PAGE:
Wednesday, July 20, 2005

Missed (and Costly) Opportunities

From a CNN article today......

"In common with many other crises in Africa, U.N. officials say the late response in Niger shows how the rich world often misses chances to avoid worse disasters by reacting only when situations reach critical, headline-grabbing proportions.

Jan Egeland, head of the U.N. Office for the Coordination of Humanitarian Affairs (OCHA), said on Tuesday it would have cost $1 a day to prevent malnutrition among children if the world had responded immediately. Now it costs some $80 to save a malnourished child's life, he said."

In relief and development work, we can't afford to wait on "headline-grabbing" crises.


At 8:05 AM, Blogger J-Wild said...

I came upon your blog via the jinja mission team website. I was actually looking for some advice with regard to giving money to a charity in Uganda. I am not sure if you are familiar with the documentary Invisible Children, but the youth group I lead here in NYC is attempting to raise money for Africa having been inspired by that movie.

I talked with IC about supporting them directly, but I was curious to know if there were any charities that you have personaly seen working that would be good for us to contribute to. We have a particular interest in supporting the children in Acholiland.

You can send me an e-mail at with any thoughts you have.

With regard to your post. I really fear what it is going to take for us in the developed world to take the suffering of African people seriously. Keep up your good work.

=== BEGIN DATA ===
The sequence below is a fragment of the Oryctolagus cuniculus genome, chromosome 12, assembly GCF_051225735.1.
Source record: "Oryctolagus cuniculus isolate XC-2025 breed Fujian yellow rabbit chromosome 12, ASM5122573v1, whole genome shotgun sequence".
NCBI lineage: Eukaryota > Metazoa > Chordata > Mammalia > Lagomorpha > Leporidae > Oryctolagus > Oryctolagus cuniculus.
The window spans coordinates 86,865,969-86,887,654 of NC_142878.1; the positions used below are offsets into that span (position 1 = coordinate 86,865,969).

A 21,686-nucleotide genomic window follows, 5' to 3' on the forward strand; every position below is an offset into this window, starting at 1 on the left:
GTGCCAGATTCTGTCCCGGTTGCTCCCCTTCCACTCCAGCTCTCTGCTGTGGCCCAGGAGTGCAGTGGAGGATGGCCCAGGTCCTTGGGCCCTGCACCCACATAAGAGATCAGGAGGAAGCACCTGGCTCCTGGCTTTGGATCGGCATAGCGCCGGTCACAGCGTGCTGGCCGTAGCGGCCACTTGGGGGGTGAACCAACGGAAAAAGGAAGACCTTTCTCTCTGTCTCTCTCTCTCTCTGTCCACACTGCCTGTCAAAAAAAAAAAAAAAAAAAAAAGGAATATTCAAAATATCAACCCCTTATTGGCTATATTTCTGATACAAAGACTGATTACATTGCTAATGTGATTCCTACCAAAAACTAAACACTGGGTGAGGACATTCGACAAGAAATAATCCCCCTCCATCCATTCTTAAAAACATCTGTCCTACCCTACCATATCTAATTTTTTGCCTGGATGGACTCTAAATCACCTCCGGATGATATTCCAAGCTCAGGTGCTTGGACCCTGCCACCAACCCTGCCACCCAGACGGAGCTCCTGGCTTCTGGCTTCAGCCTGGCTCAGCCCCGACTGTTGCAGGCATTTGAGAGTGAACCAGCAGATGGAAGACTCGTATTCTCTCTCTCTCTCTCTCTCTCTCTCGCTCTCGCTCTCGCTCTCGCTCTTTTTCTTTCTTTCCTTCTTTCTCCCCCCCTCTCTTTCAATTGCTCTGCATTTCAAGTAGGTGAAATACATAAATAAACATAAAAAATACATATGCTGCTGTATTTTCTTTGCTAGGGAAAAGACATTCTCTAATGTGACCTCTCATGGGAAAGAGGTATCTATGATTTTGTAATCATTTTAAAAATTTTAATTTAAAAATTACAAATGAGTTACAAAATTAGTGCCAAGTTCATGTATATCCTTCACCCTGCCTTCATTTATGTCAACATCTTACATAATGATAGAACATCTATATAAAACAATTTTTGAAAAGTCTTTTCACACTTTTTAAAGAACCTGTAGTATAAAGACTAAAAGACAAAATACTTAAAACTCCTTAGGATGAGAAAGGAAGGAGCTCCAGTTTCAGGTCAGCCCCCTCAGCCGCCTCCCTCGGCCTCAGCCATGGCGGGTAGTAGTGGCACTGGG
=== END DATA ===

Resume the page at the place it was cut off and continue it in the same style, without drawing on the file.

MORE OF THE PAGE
At 8:25 AM, Blogger Clint said...


I'm so glad you shared Invisible Children with your group. I am very impressed with not only their video product to communicate this problem but with them as people as well. Interestingly, they were inspired by a youth group mission trip to Africa and are doing amazing things now. My good friend and former teammate in Uganda, Mark Moore, recently did some cultural training for them as they went back to Uganda to film more this summer. From what I understand, they contribute directly to World Vision who is building a great community development center focusing on abducted children returning from the war in northern Uganda. I would personally feel comfortable contributing directly to Invisible Children where their money goes to this project.

A second option, Kibo Group is a non-profit organization Mark and I along with some others are starting up. The Imbabazi Orphanage in Rwanda is one of our initial projects. We are beginning a short-term campaign for $3,000 to replace new mattresses for all 120 or so children at the orphanage. We have someone willing to go, buy the mattresses and deliver them in September. 100% of the Kibo money will go towards the mattresses and helping the children sleep better. E-mail me at if you're interested. And more on Kibo Group on this blog as plans develop even more.

Finally, I agree, it could take some very unpleasant events for us in the developed world to really wake up to the plight of poverty in Africa. For now, I'm encouraged for the recent and building attention it is getting in the media and in our culture. I pray it continues and we take the love of Christ to the poor in Africa more and more each day.


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